• Del Coronado Condominiums project, Panama City Beach, Florida (2000)
  • Hilton guest house, Panama City Beach, Florida (2002)
  • Grand Central Station project, Fresno, California (2003)
  • Manchester Sky Train Transfer Station project, Fresno, California (2005)
  • Riverview Terrace Office Complex [as DSJ Architects], Fresno, California (2006)
  • Salt Aire Dunes condominiums project, Grayland, Washington (2006)
  • Zumwalt residence, Madera, California (2008)
  • Bishop residence, St. George, Utah (2012)
  • Eco Pod, Fresno, California (2013)

All of Dyson's projects have housed individuals, families, and businesses with incomparable designs and aesthetic sensitivity for five decades and will continue to do so into the future.

Exhibition Curator: Michele Ellis Pracy, FAM Executive Director & Chief Curator

Exhibition sponsors: Ed and Jan Darden, Ellen Hirth
The permanent collection of the Fresno Art Museum is full of hidden gems and a wide variety of artistic styles. This exhibition brings the work of two California artists, photographer Cay Lang and multimedia artist Caroline Harris, out of the vaults. Their conceptual works evoke strong responses.The Museum has been collecting the work of Cay Lang, an internationally recognized Bay Area-based fine art photographer, since 1991. Caroline Harris was a local artist and philanthropist who was very active in the Fresno community and whose work has been part of the permanent collection since 1984. While the mediums are different, both women have strong ties to Fresno and use bold color and lines to create textured and multi-dimensional works.

Exhibition Curator: Sarah Vargas, FAM Curator
Continuing from summer 2022 through June 25, 2023:
July 30, 2022 to June 25, 2023 

The Fresno Art Museum is proud to present the visually dynamic and vibrant work of illustrator Raúl Colón from the book Light for All written by Cuban American author Margarita Engle. Published in December 2021, this children’s book is described as a lyrical and unifying picture book that “will inspire young readers” and “magnificently showcases the immigrant experience” in America (Kirkus Reviews, starred review). 

Raúl Colón’s images capture the immigrant experience and shed light on the many reasons why people come to our shores and the numerous contributions they make and have made to the fabric of our nation. His illustrations depict their hopes and dreams, their diversity and the commonalities, and the importance of acceptance and equity for all. The pictures help tell the story by emphasizing that America has been built by a variety of cultures and talents which have all contributed to making it a nation to be desired, to be a part of, and to create a future in. Not always a pretty history, it is our history and is a history we must learn from in order to move forward into the future. Ours is a country in which light should be shared by ALL who call the United States home no matter where they come from or what they look like.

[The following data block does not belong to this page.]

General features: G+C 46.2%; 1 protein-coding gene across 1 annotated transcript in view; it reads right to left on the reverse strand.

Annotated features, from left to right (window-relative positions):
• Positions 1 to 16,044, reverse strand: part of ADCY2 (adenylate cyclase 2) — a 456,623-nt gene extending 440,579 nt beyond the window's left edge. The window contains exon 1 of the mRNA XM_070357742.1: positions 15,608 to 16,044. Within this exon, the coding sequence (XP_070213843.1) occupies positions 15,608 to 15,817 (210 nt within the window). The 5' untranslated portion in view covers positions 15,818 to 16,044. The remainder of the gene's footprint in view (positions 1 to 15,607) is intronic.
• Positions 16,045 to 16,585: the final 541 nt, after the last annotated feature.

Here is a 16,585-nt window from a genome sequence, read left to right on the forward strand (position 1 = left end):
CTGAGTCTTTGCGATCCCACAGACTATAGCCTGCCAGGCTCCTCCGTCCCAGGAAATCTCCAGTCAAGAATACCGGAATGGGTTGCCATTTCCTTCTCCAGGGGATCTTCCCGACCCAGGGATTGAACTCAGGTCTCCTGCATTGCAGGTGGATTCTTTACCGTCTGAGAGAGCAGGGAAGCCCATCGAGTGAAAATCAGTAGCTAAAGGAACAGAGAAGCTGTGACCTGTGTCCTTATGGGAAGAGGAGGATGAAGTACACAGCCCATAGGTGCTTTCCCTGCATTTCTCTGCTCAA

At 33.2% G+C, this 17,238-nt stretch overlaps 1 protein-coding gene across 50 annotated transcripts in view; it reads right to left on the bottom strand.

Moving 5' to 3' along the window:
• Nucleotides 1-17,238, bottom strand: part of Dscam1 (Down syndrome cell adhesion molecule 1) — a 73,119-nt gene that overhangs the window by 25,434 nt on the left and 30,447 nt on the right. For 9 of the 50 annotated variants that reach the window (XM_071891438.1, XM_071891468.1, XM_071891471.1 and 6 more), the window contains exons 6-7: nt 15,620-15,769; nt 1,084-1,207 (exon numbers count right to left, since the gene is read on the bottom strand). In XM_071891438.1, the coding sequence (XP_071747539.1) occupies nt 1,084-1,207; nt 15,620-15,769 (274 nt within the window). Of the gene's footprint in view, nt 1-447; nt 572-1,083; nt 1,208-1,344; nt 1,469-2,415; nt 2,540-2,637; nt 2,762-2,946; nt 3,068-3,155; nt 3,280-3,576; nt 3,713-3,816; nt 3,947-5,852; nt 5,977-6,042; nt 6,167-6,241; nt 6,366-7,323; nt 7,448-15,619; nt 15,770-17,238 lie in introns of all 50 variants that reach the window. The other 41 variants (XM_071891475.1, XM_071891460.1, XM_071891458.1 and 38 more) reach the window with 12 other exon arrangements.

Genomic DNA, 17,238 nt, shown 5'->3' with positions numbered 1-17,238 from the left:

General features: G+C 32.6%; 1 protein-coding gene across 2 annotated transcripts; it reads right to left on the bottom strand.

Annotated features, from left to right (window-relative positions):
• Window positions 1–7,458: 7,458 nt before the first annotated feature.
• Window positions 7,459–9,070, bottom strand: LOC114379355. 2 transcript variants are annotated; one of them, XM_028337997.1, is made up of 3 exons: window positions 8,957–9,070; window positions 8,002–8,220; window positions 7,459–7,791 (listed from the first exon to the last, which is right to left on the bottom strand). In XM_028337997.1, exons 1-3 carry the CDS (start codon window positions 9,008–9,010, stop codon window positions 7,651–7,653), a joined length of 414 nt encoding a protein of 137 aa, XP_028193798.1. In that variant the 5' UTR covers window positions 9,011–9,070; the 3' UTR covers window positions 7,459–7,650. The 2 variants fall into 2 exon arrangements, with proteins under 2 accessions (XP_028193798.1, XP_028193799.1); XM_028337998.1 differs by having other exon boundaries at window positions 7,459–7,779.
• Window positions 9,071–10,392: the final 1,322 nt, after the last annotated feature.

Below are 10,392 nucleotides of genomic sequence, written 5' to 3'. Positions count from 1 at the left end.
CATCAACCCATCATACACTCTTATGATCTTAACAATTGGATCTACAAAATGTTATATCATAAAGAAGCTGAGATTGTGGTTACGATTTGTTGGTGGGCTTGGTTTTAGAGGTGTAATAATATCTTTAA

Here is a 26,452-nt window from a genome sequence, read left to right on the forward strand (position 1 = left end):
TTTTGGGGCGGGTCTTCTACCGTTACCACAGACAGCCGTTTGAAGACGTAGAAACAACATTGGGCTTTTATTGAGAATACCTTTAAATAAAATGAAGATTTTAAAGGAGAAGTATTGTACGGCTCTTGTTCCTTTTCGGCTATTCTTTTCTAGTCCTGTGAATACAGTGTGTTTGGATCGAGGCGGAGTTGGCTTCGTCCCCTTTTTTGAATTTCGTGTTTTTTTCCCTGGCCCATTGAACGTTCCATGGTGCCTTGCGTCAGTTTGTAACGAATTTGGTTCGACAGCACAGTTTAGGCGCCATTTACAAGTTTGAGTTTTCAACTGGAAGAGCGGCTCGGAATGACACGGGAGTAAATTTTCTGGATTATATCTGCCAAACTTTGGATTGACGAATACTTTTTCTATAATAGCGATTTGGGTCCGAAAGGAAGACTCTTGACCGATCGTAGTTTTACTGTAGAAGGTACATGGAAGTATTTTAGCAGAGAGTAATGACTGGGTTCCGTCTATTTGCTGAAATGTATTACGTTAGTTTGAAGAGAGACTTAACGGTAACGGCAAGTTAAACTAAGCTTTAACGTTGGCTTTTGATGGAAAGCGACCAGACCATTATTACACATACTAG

The illustrator Raúl Colón was born in New York City and grew up and went to art school in Puerto Rico. At one time, he aspired to be a rock star, but to his mother’s delight, he chose to be an illustrator instead. In addition to illustrating over 30 children’s books, he has designed puppets, animated films, and created illustrations for The New York TimesTime MagazineThe New Yorker, and The Wall Street Journal. He has illustrated numerous award-winning children’s books including several Pura Belpré award-winning books (one of which was for the book Portraits of Hispanic American Heroes by Juan Felipe Herrera, one of the featured books included in the 2016/2017 exhibition at FAM, Art of the Word 2.) Colón now works and lives with his family just outside of New York City in Rockland County, New York. 

The author of Light for All, Margarita Engle, was born and raised in Los Angeles, California but spent many summers in her mother’s hometown of Trinidad, Cuba where she bonded with both her extended family and the culture of Cuba. Like Mr. Colón, she has won many awards for her writing (including a Pura Belpré award for Drum Dream Girl illustrated by Rafael López who was the featured illustrator in the 2021/2022 FAM exhibition Celebrating Differences.) On her website (, she says, “I love to write about young people who made hopeful choices in situations that seemed hopeless. My own hope is that tales of courage and compassion will ring true for youthful readers as they make their own difficult decisions in modern times.” Ms. Engle works and lives in Fresno, California with her family. 

Exhibition Curator: Susan Yost Filgate, FAM Education Director

Support for this exhibition from the Bonner Family Foundation and the Foundation@FCOE
Winter/Spring 2023 General Exhibition Season Sponsors
Coke and James Hallowell
Carole Anderson
Diane Hanson-Barnes
Robert McParland
Anita Shanahan 
Cindy Wathen
Evany Zirul
David and MaryAnne Esajian

2233 North First Street
Fresno, CA 93703